The rumbling intensified and our enclosure began to move sideways. The pressure on my ears jumped painfully, like descending in an airplane all at once. Nik dropped the octagon he was holding with a clatter. Once we came to a stop and popped our ears, he recovered the piece and inspected it in confusion.
“It moved,” he said. “It moved in my hand and…wait, this is a different piece.”
“What are you talking about?”
“Look, it’s a different color. Different markings.” I had never taken a close look at the markings engraved on the thing, but it was definitely a darker shade of blue than before.
“Let me try something.” I poked the wall next to me with the scissors and stood back. The slab I had touched cracked lengthwise but didn’t budge. I tried a crosswise cut and gave one of the resulting pieces a shove, but they were wedged in place and difficult to move even a few inches.
“Think we’ll be okay if I try the floor?” Nik nodded. The floor slab I split shifted noticeably, and a few kicks was all it took to dislodge its loose half, which fell seven or eight feet into a dimly lit space below us. Sounds of clanking and whirring came from the hole.
Nik swung himself through the opening, and a moment later I heard a subdued, astonished whistle. Once I followed, it was immediately apparent why.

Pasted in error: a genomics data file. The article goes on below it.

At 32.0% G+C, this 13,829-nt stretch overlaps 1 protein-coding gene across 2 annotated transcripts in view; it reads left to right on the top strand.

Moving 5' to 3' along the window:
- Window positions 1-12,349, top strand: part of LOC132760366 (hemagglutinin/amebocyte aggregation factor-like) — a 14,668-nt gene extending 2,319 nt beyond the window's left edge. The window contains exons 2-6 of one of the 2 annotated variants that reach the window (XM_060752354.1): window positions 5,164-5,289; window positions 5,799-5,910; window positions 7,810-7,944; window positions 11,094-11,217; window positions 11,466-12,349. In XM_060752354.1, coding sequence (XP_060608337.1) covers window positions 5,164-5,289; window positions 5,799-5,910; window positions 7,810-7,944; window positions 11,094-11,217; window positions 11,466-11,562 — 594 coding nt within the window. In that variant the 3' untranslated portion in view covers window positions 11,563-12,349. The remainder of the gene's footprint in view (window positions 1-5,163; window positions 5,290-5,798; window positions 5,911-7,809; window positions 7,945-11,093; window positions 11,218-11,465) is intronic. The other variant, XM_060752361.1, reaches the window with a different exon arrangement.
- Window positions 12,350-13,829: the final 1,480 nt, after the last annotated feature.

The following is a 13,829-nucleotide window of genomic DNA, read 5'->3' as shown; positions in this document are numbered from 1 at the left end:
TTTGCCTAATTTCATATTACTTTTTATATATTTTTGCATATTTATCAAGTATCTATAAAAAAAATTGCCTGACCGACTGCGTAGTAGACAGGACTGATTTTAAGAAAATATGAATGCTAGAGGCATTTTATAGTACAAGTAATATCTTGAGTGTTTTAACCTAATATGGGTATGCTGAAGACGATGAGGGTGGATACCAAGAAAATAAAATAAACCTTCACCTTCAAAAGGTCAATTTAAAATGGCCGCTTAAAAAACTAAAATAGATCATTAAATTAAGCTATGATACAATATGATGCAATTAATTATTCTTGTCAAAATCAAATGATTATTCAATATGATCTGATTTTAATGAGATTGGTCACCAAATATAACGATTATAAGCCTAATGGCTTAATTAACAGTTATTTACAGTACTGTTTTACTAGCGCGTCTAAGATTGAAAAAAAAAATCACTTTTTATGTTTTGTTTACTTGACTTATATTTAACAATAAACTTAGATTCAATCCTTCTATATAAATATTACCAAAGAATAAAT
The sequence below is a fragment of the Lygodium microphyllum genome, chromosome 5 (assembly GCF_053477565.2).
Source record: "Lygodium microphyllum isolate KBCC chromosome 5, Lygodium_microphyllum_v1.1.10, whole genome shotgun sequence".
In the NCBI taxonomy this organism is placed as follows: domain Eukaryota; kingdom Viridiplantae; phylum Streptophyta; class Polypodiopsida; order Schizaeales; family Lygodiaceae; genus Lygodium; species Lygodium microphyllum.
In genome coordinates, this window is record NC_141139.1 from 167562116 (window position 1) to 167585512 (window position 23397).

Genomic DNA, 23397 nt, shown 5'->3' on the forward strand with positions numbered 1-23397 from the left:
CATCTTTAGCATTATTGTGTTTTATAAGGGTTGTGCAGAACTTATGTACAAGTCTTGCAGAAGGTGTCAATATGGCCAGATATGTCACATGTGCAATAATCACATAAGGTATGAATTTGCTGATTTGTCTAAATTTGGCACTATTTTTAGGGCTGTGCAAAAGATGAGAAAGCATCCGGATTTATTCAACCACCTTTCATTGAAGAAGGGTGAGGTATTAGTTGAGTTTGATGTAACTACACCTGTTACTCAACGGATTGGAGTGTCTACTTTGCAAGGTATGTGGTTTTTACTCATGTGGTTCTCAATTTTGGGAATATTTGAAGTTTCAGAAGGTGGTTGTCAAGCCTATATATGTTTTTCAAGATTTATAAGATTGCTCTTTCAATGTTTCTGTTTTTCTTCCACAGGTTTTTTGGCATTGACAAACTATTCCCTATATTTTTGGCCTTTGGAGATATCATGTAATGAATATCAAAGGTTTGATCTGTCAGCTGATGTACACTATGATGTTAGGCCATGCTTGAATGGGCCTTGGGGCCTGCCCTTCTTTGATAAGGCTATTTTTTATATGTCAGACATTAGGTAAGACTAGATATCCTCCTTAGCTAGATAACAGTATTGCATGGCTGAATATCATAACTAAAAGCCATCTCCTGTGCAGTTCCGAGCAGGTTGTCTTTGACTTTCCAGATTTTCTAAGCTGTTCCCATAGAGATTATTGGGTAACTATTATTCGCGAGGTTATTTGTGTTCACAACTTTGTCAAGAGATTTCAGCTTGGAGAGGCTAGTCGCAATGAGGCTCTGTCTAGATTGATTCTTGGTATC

We were in a forest of narrow girders and cogwheels, holding in place hundreds of identical slabs above and below us: some parked in neat stacks; many arranged into walls, floors, and ceilings; others being conveyed up, down, and sideways by the cogs, rack and pinion style. Some of their placements made sense to my unmechanical mind; others looked like they shouldn’t have been physically possible. We happened to be standing on one of several slabs parked haphazardly under the room we’d just left.
“Come on,” said Nik. “Someone’s bound to come looking for us up there soon.” He walked out on an adjacent girder, steadied himself on one of the uprights, and jumped his way down three lower slabs. When I caught up to him, he pointed to a short line of them moving toward us at a brisk pace. “You good to catch a ride?”
It was like long jumping onto a moving walkway, except the consequence for falling was far worse than getting run over by some lady’s roll-aboard suitcase. I lost my balance on landing, but thankfully fell sideways instead of forward. I rolled away from the edge and stayed sitting as we were carried along.